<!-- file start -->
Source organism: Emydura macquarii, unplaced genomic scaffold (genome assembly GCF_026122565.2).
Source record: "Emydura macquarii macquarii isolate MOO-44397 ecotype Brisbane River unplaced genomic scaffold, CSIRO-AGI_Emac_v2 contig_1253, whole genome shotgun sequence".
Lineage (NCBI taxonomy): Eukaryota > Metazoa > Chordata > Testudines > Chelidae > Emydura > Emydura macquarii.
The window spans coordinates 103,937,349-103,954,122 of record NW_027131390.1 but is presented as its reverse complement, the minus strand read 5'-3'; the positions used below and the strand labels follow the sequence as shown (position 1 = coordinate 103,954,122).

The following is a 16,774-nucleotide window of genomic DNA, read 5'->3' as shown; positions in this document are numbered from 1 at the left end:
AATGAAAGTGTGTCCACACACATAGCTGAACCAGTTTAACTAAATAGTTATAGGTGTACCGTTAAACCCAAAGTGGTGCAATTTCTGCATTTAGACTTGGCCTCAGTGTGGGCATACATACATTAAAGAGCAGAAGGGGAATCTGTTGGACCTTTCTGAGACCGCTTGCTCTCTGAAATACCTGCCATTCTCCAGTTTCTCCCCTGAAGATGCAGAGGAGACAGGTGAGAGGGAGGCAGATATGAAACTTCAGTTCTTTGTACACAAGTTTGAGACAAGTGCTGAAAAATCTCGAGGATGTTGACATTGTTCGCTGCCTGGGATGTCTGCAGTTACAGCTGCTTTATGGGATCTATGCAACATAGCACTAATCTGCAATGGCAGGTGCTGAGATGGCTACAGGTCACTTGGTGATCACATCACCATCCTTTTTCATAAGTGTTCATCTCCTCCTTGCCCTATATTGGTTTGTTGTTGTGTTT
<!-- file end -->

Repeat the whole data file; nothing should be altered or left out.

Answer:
Source organism: Emydura macquarii, unplaced genomic scaffold (genome assembly GCF_026122565.2).
Source record: "Emydura macquarii macquarii isolate MOO-44397 ecotype Brisbane River unplaced genomic scaffold, CSIRO-AGI_Emac_v2 contig_1253, whole genome shotgun sequence".
Lineage (NCBI taxonomy): Eukaryota > Metazoa > Chordata > Testudines > Chelidae > Emydura > Emydura macquarii.
The window spans coordinates 103,937,349-103,954,122 of record NW_027131390.1 but is presented as its reverse complement, the minus strand read 5'-3'; the positions used below and the strand labels follow the sequence as shown (position 1 = coordinate 103,954,122).

The following is a 16,774-nucleotide window of genomic DNA, read 5'->3' as shown; positions in this document are numbered from 1 at the left end:
AATGAAAGTGTGTCCACACACATAGCTGAACCAGTTTAACTAAATAGTTATAGGTGTACCGTTAAACCCAAAGTGGTGCAATTTCTGCATTTAGACTTGGCCTCAGTGTGGGCATACATACATTAAAGAGCAGAAGGGGAATCTGTTGGACCTTTCTGAGACCGCTTGCTCTCTGAAATACCTGCCATTCTCCAGTTTCTCCCCTGAAGATGCAGAGGAGACAGGTGAGAGGGAGGCAGATATGAAACTTCAGTTCTTTGTACACAAGTTTGAGACAAGTGCTGAAAAATCTCGAGGATGTTGACATTGTTCGCTGCCTGGGATGTCTGCAGTTACAGCTGCTTTATGGGATCTATGCAACATAGCACTAATCTGCAATGGCAGGTGCTGAGATGGCTACAGGTCACTTGGTGATCACATCACCATCCTTTTTCATAAGTGTTCATCTCCTCCTTGCCCTATATTGGTTTGTTGTTGTGTTT